Prior cases involving requests by an employer that an employee undergo a medical evaluation provide a rough analog to the facts of plaintiff's Amended Complaint. In Tice, supra, the Third Circuit found that the plaintiff-employee, Randy L. Tice, was not regarded as disabled. 247 F.3d at 516. Plaintiff Tice was on medical leave and scheduled for back surgery when he informed his employer that he had cancelled the surgery and wanted to return to work. 247 F.3d at 510.

Mr. Tice had a note from his doctor stating that he could return to driving if he were given an air-ride seat and proper lumbar support. However, the note did not comment on the safety of his return or what, if any, risk he posed to himself or his passengers. Plaintiff's employer told him he would not be permitted to return to work without submitting to an independent medical examination, thus effectively mandating the examination. 247 F.3d at 510.

Plaintiff Tice argued that his employer's request that he submit to a medical examination before returning to work after a back injury was sufficient to establish that his employer regarded him as being disabled. 247 F.3d at 513. The Third Circuit Court of Appeals stated that for the plaintiff to use his employer's request for an independent medical examination to establish that the employer "regarded" him as substantially limited in the major life activity of working, he must aver that the request evinced a belief that the plaintiff was unable to work in a "broad class of jobs." 247 F.3d at 516.

Furthermore, the Third Circuit noted that plaintiff Tice failed even to attempt to show that his employer believed that he was unable to work in a broad class of jobs. Moreover, Mr. Tice explicitly argued in his briefs that his employer believed his impairment precluded him from working only as a bus driver, Id., essentially conceding that his employer did not regard him as being substantially limited in the major life activity of working.

The United States Court of Appeals for the Eighth Circuit reached a similar conclusion when it ruled that an employee was not regarded as disabled in Cody v. CIGNA Healthcare of St. Louis, Inc., 139 F.3d 595, 599 (8th Cir. 1998), cited with approval in Tice, 247 F.3d at 516. There, plaintiff Carol Cody and her immediate supervisor were having difficulty working effectively together. The executive director of the CIGNA office where Ms. Cody worked was told by the CIGNA human resources department to offer her a paid leave of absence with her return contingent upon undergoing a psychiatric evaluation. Cody, 139 F.3d at 597.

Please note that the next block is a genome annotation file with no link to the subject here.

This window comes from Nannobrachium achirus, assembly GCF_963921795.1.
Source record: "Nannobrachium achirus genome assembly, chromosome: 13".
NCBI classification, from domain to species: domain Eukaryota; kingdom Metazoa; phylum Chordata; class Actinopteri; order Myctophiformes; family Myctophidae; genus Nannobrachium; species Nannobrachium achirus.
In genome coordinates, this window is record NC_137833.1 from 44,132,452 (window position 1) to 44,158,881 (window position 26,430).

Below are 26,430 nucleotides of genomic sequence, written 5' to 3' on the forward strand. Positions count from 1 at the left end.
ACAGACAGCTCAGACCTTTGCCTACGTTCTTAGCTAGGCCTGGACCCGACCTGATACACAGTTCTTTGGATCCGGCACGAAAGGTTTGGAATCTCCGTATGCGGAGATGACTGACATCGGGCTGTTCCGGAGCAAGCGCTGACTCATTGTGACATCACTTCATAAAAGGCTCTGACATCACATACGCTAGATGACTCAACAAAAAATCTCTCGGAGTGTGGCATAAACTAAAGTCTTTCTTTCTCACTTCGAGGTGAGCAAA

Plaintiff Cody argued that a request by her employer that she undergo a mental health examination after displaying unusual behavior established that her employer regarded her as disabled. See Cody, 139 F.3d at 598-599. The Eighth Circuit held:

A person is regarded as having a such an impairment if others treat her as if she is disabled....An employer's request for a mental evaluation is not inappropriate if it is not obvious that an employee suffers from a disability. A request for an evaluation is not equivalent to treatment of the employee as though she were substantially impaired. Employers need to be able to use reasonable means to ascertain the cause of troubling behavior without exposing themselves to ADA claims....

Cody, 139 F.3d at 599 (emphasis added).

In Tice and Cody, plaintiffs sought to demonstrate that their employers regarded them as disabled by relying on the employer's requirement that they each undergo a health evaluation before they would be permitted to return to work. See Tice, 247 F.3d at 516; Cody, 139 F.3d at 599. Both the Third and Eighth Circuits rejected the argument that an employer's requirement for a pre-return health evaluation demonstrated that the employer regards that employee as disabled. See Tice, 247 F.3d at 516; Cody, 139 F.3d at 599.

Here, plaintiff asserts that Nurse Supervisor Koch

(1) expressed concern over what she perceived as plaintiff's obsession with Nurse Stettner;*fn44 (2) advised Plaintiff to seek counseling through defendant's Employee Assistance Program; and (3) handed him a brochure and documents related to the program.*fn45

These assertions neither show, nor support a reasonable inference, that defendant regarded plaintiff as substantially limited in his ability to work in a broad range of jobs.

In contrast to the mandates issued by the employers in Tice and Cody, plaintiff's Amended Complaint states only that Nurse Supervisor Koch expressed concern, merely suggested that plaintiff seek counseling, and provided materials related to St. Luke's Employee Assistance Program. If an employer-mandated health examination of an employee is insufficient to establish that the employee is regarded as disabled, it follows logically that Ms. Koch's advice that plaintiff seek counseling and providing him information regarding a possible source of counseling assistance does not support the inference that defendant regarded plaintiff as disabled.*fn46